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Human astrocytic cells support persistent coxsackievirus B3 infection.
J Virol. 2013 Nov; 87(22):12407-21.JV

Abstract

Enteroviruses can frequently target the human central nervous system to induce a variety of neurological diseases. Although enteroviruses are highly cytolytic, emerging evidence has shown that these viruses can establish persistent infections both in vivo and in vitro. Here, we investigated the susceptibility of three human brain cell lines, CCF-STTG1, T98G, and SK-N-SH, to infection with three enterovirus serotypes: coxsackievirus B3 (CVB3), enterovirus 71, and coxsackievirus A9. Persistent infection was observed in CVB3-infected CCF-STTG1 cells, as evidenced by prolonged detection of infectious virions, viral RNA, and viral antigens. Of note, infected CCF-STTG1 cells expressed the nonfunctional canonical viral receptors coxsackievirus-adenovirus receptor and decay-accelerating factor, while removal of cell surface chondroitin sulfate from CCF-STTG1 cells inhibited the replication of CVB3, suggesting that receptor usage was one of the major limiting factors in CVB3 persistence. In addition, CVB3 curtailed the induction of beta interferon in infected CCF-STTG1 cells, which likely contributed to the initiation of persistence. Furthermore, proinflammatory chemokines and cytokines, such as vascular cell adhesion molecule 1, interleukin-8 (IL-8), and IL-6, were upregulated in CVB3-infected CCF-STTG1 cells and human progenitor-derived astrocytes. Our data together demonstrate the potential of CCF-STTG1 cells to be a novel cell model for studying CVB3-central nervous system interactions, providing the basis toward a better understanding of CVB3-induced chronic neuropathogenesis.

Authors+Show Affiliations

Center for Emerging Infectious Diseases, Wuhan Institute of Virology, Chinese Academy of Sciences, Wuhan, China.No affiliation info availableNo affiliation info availableNo affiliation info availableNo affiliation info availableNo affiliation info availableNo affiliation info availableNo affiliation info availableNo affiliation info availableNo affiliation info available

Pub Type(s)

Journal Article
Research Support, Non-U.S. Gov't

Language

eng

PubMed ID

24027313

Citation

Zhang, Xiaowei, et al. "Human Astrocytic Cells Support Persistent Coxsackievirus B3 Infection." Journal of Virology, vol. 87, no. 22, 2013, pp. 12407-21.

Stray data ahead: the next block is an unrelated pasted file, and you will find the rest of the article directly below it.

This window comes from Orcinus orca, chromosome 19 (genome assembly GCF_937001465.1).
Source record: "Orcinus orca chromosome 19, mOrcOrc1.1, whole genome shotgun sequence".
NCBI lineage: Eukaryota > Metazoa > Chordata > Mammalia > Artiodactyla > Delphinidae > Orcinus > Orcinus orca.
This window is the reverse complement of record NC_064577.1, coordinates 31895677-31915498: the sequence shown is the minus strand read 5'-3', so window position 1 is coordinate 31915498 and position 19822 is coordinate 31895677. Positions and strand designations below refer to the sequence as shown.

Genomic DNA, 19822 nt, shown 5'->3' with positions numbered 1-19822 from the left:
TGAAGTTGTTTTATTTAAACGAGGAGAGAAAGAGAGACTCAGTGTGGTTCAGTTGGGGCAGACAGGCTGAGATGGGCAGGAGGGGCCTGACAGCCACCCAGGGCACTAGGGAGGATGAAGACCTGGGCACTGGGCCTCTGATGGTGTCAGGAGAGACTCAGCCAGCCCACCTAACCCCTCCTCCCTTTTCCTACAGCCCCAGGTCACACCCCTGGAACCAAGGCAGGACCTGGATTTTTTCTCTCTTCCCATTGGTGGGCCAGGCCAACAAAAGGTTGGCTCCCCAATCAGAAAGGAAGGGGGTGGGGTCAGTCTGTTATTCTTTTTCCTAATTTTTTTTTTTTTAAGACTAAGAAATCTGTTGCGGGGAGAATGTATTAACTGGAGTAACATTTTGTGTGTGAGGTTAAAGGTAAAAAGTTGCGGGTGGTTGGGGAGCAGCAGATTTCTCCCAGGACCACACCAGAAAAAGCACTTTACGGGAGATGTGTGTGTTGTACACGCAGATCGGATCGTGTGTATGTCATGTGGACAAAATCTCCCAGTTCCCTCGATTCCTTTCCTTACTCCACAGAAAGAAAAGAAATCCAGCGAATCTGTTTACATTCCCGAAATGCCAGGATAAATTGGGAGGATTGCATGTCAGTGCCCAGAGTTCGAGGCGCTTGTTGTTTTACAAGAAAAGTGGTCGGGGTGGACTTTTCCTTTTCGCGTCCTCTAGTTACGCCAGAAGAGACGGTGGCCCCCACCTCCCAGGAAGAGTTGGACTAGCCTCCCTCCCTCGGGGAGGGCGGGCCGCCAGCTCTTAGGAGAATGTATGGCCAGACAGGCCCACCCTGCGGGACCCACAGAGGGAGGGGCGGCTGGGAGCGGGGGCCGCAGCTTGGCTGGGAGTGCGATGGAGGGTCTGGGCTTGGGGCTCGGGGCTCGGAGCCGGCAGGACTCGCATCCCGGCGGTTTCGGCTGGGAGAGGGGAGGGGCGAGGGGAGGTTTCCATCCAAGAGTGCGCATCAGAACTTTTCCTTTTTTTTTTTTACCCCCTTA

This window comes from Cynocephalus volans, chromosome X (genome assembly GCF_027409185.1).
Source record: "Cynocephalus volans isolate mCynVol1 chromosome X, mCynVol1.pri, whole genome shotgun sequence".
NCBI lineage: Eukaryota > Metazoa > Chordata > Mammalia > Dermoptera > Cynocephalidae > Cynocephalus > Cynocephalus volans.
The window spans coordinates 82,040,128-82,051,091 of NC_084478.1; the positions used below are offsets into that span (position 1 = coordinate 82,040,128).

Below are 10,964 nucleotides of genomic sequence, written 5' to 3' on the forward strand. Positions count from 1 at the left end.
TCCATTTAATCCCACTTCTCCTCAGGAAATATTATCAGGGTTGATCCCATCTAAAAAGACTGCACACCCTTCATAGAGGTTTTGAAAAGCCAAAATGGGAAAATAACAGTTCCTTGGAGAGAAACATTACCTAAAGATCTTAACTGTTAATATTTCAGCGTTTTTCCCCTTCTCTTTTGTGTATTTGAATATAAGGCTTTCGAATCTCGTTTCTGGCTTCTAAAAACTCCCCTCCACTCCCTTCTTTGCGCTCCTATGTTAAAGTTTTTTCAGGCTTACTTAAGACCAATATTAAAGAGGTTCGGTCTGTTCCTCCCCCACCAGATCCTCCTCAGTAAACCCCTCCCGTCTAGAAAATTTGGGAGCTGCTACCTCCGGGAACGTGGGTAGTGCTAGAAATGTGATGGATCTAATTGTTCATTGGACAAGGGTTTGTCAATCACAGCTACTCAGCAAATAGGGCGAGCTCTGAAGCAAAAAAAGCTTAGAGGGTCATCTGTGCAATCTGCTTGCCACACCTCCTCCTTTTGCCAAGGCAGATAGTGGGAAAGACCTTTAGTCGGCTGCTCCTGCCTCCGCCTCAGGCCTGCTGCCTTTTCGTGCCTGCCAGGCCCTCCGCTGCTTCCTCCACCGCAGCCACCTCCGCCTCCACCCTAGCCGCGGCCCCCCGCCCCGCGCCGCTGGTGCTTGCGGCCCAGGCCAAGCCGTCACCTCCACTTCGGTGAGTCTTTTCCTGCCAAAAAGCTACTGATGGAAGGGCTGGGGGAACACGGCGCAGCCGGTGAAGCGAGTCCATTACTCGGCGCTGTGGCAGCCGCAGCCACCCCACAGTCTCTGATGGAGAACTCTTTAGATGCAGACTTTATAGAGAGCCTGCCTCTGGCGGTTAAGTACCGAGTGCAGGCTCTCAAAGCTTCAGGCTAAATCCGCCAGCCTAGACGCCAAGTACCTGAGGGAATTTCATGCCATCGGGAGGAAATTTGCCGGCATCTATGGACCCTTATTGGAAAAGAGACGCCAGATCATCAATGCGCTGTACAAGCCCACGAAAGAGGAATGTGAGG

Zhang X, Zheng Z, Shu B, et al. Human astrocytic cells support persistent coxsackievirus B3 infection. J Virol. 2013;87(22):12407-21.
Zhang, X., Zheng, Z., Shu, B., Liu, X., Zhang, Z., Liu, Y., Bai, B., Hu, Q., Mao, P., & Wang, H. (2013). Human astrocytic cells support persistent coxsackievirus B3 infection. Journal of Virology, 87(22), 12407-21. https://doi.org/10.1128/JVI.02090-13
Zhang X, et al. Human Astrocytic Cells Support Persistent Coxsackievirus B3 Infection. J Virol. 2013;87(22):12407-21. PubMed PMID: 24027313.
* Article titles in AMA citation format should be in sentence-case
TY - JOUR T1 - Human astrocytic cells support persistent coxsackievirus B3 infection. AU - Zhang,Xiaowei, AU - Zheng,Zhenhua, AU - Shu,Bo, AU - Liu,Xijuan, AU - Zhang,Zhenfeng, AU - Liu,Yan, AU - Bai,Bingke, AU - Hu,Qinxue, AU - Mao,Panyong, AU - Wang,Hanzhong, Y1 - 2013/09/11/ PY - 2013/9/13/entrez PY - 2013/9/13/pubmed PY - 2014/1/15/medline SP - 12407 EP - 21 JF - Journal of virology JO - J Virol VL - 87 IS - 22 N2 - Enteroviruses can frequently target the human central nervous system to induce a variety of neurological diseases. Although enteroviruses are highly cytolytic, emerging evidence has shown that these viruses can establish persistent infections both in vivo and in vitro. Here, we investigated the susceptibility of three human brain cell lines, CCF-STTG1, T98G, and SK-N-SH, to infection with three enterovirus serotypes: coxsackievirus B3 (CVB3), enterovirus 71, and coxsackievirus A9. Persistent infection was observed in CVB3-infected CCF-STTG1 cells, as evidenced by prolonged detection of infectious virions, viral RNA, and viral antigens. Of note, infected CCF-STTG1 cells expressed the nonfunctional canonical viral receptors coxsackievirus-adenovirus receptor and decay-accelerating factor, while removal of cell surface chondroitin sulfate from CCF-STTG1 cells inhibited the replication of CVB3, suggesting that receptor usage was one of the major limiting factors in CVB3 persistence. In addition, CVB3 curtailed the induction of beta interferon in infected CCF-STTG1 cells, which likely contributed to the initiation of persistence. Furthermore, proinflammatory chemokines and cytokines, such as vascular cell adhesion molecule 1, interleukin-8 (IL-8), and IL-6, were upregulated in CVB3-infected CCF-STTG1 cells and human progenitor-derived astrocytes. Our data together demonstrate the potential of CCF-STTG1 cells to be a novel cell model for studying CVB3-central nervous system interactions, providing the basis toward a better understanding of CVB3-induced chronic neuropathogenesis. SN - 1098-5514 UR - https://www.unboundmedicine.com/medline/citation/24027313/Human_astrocytic_cells_support_persistent_coxsackievirus_B3_infection_ L2 - https://journals.asm.org/doi/10.1128/JVI.02090-13?url_ver=Z39.88-2003&rfr_id=ori:rid:crossref.org&rfr_dat=cr_pub=pubmed DB - PRIME DP - Unbound Medicine ER -